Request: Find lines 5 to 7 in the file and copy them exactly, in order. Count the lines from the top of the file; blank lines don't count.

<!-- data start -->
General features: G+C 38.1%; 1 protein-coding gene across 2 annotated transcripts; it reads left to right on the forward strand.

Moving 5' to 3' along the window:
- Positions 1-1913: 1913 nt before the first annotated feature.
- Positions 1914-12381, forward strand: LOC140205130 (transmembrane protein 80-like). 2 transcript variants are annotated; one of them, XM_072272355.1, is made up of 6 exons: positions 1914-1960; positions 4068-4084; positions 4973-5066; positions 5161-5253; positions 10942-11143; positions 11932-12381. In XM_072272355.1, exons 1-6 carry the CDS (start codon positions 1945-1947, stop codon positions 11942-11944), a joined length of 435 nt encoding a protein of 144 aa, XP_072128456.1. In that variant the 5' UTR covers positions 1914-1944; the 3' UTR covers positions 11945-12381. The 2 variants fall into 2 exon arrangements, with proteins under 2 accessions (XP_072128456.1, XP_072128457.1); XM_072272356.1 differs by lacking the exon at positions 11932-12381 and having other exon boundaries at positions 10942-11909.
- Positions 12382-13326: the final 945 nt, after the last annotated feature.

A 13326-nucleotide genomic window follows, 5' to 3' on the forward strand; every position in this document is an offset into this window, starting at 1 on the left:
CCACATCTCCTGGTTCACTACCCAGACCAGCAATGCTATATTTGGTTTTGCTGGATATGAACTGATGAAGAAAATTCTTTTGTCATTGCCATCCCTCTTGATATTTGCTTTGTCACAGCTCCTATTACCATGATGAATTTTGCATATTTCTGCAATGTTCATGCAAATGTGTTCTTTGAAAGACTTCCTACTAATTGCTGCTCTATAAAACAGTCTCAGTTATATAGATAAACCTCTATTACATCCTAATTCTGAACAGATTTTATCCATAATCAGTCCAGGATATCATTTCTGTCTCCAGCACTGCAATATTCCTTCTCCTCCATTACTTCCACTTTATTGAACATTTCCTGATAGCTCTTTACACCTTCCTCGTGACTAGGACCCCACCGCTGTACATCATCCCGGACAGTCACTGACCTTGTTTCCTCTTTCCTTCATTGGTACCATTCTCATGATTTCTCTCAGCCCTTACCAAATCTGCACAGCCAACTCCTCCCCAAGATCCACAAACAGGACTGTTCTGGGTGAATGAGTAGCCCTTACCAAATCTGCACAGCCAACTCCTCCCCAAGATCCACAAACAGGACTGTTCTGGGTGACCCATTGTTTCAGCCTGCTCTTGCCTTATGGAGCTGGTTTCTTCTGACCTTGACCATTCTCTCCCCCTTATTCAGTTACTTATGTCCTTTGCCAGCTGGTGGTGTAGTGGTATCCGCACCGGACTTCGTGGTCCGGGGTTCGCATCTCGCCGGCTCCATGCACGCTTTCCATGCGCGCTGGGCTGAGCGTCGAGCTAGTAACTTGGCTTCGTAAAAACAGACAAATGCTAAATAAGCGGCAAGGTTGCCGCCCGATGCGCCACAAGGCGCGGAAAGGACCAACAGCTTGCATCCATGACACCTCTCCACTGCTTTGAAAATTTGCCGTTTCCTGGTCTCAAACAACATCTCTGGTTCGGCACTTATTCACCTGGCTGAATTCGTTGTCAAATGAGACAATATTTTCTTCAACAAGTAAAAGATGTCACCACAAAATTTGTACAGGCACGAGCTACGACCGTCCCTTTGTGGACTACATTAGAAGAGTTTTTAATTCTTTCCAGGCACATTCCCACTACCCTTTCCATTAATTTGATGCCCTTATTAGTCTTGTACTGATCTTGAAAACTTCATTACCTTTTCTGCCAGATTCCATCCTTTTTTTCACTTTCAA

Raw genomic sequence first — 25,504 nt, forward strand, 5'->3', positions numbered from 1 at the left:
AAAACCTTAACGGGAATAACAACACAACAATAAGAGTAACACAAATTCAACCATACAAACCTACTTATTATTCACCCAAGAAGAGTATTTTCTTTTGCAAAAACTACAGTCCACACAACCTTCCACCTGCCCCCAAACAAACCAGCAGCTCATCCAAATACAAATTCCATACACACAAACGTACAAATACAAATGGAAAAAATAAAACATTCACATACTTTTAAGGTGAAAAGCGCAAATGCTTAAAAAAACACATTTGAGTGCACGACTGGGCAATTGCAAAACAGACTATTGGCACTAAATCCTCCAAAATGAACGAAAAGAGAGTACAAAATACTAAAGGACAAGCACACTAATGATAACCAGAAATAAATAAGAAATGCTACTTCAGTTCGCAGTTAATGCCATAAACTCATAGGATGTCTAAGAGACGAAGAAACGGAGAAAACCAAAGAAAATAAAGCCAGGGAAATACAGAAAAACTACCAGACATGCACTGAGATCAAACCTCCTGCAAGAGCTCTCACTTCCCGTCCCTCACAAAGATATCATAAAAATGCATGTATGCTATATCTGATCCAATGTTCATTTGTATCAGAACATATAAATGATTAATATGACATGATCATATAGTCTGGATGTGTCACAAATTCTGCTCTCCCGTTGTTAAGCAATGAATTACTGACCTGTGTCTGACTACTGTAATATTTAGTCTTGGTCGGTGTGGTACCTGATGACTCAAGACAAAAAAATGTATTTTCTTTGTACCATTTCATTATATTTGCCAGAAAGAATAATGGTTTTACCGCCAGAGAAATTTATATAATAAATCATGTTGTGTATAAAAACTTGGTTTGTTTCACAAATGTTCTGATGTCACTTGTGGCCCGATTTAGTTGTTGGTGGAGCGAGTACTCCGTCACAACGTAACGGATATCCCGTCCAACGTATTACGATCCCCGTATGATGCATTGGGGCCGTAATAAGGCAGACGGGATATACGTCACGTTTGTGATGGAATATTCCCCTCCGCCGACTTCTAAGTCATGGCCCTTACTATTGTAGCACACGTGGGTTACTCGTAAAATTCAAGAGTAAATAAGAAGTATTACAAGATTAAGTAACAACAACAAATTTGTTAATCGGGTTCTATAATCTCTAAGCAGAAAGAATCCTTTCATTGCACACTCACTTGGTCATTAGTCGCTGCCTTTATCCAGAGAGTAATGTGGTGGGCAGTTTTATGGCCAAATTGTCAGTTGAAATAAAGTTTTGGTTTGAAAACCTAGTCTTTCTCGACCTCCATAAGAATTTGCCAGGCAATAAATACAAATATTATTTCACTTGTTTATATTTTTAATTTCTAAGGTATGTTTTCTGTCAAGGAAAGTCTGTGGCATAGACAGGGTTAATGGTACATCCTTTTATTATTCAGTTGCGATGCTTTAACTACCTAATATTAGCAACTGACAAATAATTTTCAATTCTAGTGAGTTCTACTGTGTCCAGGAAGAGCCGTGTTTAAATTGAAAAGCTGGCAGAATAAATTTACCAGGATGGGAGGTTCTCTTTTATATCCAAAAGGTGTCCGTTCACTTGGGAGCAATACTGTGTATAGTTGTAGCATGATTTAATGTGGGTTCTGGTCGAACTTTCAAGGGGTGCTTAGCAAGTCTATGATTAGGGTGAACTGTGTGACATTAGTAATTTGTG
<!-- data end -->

- Positions 12382-13326: the final 945 nt, after the last annotated feature.

A 13326-nucleotide genomic window follows, 5' to 3' on the forward strand; every position in this document is an offset into this window, starting at 1 on the left:
CCACATCTCCTGGTTCACTACCCAGACCAGCAATGCTATATTTGGTTTTGCTGGATATGAACTGATGAAGAAAATTCTTTTGTCATTGCCATCCCTCTTGATATTTGCTTTGTCACAGCTCCTATTACCATGATGAATTTTGCATATTTCTGCAATGTTCATGCAAATGTGTTCTTTGAAAGACTTCCTACTAATTGCTGCTCTATAAAACAGTCTCAGTTATATAGATAAACCTCTATTACATCCTAATTCTGAACAGATTTTATCCATAATCAGTCCAGGATATCATTTCTGTCTCCAGCACTGCAATATTCCTTCTCCTCCATTACTTCCACTTTATTGAACATTTCCTGATAGCTCTTTACACCTTCCTCGTGACTAGGACCCCACCGCTGTACATCATCCCGGACAGTCACTGACCTTGTTTCCTCTTTCCTTCATTGGTACCATTCTCATGATTTCTCTCAGCCCTTACCAAATCTGCACAGCCAACTCCTCCCCAAGATCCACAAACAGGACTGTTCTGGGTGAATGAGTAGCCCTTACCAAATCTGCACAGCCAACTCCTCCCCAAGATCCACAAACAGGACTGTTCTGGGTGACCCATTGTTTCAGCCTGCTCTTGCCTTATGGAGCTGGTTTCTTCTGACCTTGACCATTCTCTCCCCCTTATTCAGTTACTTATGTCCTTTGCCAGCTGGTGGTGTAGTGGTATCCGCACCGGACTTCGTGGTCCGGGGTTCGCATCTCGCCGGCTCCATGCACGCTTTCCATGCGCGCTGGGCTGAGCGTCGAGCTAGTAACTTGGCTTCGTAAAAACAGACAAATGCTAAATAAGCGGCAAGGTTGCCGCCCGATGCGCCACAAGGCGCGGAAAGGACCAACAGCTTGCATCCATGACACCTCTCCACTGCTTTGAAAATTTGCCGTTTCCTGGTCTCAAACAACATCTCTGGTTCGGCACTTATTCACCTGGCTGAATTCGTTGTCAAATGAGACAATATTTTCTTCAACAAGTAAAAGATGTCACCACAAAATTTGTACAGGCACGAGCTACGACCGTCCCTTTGTGGACTACATTAGAAGAGTTTTTAATTCTTTCCAGGCACATTCCCACTACCCTTTCCATTAATTTGATGCCCTTATTAGTCTTGTACTGATCTTGAAAACTTCATTACCTTTTCTGCCAGATTCCATCCTTTTTTTCACTTTCAA